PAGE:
The most compelling reason for any business to look towards the cloud is cost, with security and privacy usually way down the list. Whether or not a business opts for a public or private cloud depends on what companies are willing to spend.
Followed by cost are usually concerns around availability. Businesses typically opt for a private cloud scenario where they want tighter controls around service level agreements and uptime guarantees, as typically public cloud arrangements cannot offer the five or six nines that larger businesses mandate.
Once business executives have made up their mind how much they are willing to spend and what service levels are acceptable, they will either just go ahead and purchase a cloud solution or, if in a good mood, might run it by their chief information security officer (CISO).
- Security Think Tank: Cloud is not that different
- Security Think Tank: A pragmatic and practical guide to secure hybrid clouds
- Security Think Tank: Before cloud, engage with asset owners
- Security Think Tank: Striking the hybrid cloud balance
- Security Think Tank: Balancing cloud risk and reward
- Security Think Tank: Choose public or private cloud with a clear head
- Security Think Tank: UK firms still not entirely comfortable with cloud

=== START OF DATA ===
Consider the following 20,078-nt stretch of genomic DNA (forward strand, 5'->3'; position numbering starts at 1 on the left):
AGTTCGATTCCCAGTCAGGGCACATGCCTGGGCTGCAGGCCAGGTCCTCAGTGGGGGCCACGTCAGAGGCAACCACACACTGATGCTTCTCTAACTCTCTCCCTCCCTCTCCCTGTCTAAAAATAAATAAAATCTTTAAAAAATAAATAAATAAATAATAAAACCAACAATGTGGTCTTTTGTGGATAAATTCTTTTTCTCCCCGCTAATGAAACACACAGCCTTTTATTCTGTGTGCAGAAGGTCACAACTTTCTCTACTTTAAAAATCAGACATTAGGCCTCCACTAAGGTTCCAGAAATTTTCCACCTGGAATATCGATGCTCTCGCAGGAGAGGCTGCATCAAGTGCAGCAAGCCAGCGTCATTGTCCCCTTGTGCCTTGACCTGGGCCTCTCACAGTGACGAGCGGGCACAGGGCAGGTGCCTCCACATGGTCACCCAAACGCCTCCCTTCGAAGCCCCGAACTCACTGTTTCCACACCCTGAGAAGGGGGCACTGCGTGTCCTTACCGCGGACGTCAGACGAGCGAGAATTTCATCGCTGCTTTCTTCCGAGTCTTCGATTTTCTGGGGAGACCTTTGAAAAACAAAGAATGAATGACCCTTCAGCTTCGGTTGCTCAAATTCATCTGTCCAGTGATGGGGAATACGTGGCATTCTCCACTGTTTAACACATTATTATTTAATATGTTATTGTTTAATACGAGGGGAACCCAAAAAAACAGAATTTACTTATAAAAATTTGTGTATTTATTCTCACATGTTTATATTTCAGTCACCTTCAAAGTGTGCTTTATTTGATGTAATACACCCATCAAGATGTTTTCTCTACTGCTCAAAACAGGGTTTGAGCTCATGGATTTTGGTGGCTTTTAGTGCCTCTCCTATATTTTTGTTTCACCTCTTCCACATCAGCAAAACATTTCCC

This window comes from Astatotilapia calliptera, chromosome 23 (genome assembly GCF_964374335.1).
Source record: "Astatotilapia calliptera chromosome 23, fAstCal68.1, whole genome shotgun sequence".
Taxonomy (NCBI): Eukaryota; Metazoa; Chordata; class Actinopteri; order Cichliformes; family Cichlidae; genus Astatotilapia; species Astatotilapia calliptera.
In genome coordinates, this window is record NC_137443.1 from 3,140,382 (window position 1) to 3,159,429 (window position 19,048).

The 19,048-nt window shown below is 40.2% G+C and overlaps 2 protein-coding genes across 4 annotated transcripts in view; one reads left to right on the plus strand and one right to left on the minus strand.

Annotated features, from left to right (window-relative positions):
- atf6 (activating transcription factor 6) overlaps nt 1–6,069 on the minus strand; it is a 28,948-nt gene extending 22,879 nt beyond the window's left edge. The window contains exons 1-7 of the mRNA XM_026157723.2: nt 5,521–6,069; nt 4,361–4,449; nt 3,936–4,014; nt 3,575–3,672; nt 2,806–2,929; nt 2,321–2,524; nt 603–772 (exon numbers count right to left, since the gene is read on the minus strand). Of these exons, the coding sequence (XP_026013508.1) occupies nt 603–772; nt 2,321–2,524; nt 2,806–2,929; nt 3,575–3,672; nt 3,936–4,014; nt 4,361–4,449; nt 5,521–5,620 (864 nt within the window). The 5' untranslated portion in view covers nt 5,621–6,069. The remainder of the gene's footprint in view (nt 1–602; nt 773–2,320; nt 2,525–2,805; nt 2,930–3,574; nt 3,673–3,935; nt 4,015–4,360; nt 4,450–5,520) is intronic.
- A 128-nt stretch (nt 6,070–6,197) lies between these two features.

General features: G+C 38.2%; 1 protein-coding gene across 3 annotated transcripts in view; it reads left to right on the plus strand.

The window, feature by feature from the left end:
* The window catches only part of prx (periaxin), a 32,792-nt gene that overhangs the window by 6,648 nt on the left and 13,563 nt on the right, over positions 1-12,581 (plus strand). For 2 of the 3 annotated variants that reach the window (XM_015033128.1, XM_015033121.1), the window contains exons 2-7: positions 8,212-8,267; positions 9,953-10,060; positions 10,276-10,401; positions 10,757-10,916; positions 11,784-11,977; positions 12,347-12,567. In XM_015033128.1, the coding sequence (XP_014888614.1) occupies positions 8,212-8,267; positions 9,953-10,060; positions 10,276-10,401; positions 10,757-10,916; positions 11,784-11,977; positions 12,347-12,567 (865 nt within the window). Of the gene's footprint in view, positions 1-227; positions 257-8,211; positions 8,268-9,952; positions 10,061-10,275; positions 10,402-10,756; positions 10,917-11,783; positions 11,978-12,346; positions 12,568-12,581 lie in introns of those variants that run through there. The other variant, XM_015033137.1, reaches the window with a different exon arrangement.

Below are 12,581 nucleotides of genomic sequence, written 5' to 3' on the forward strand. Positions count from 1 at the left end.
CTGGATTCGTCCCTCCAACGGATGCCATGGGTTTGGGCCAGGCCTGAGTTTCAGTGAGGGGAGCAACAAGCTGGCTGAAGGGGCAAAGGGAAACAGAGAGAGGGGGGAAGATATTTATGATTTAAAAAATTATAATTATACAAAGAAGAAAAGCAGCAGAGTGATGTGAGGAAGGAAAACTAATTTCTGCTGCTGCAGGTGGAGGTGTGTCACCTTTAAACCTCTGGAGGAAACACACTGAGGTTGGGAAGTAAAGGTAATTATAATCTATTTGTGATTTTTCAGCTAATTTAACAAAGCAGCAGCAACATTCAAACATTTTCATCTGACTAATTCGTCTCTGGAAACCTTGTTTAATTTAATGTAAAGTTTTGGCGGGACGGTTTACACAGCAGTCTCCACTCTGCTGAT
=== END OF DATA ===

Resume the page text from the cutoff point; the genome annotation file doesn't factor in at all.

It has to be said that most CISOs get somewhat annoyed about being left out of the loop and having to make snap decisions on whether or not businesses should really be venturing into the cloud, especially at the last minute.
In terms of security and privacy for deciding whether public or private cloud is more appropriate, the best approach is for businesses to involve their CISOs at a very early stage so that the time and effort put into researching the best possible cost and availability options is not wasted and that businesses make a sound, balanced decision that embraces cost, availability and security.
With regards privacy, engaging a cloud provider means giving a third party your data. If your data is really that sensitive and you are selling nuclear missile components, then please do not put your blueprints in the cloud.
This was first published in February 2014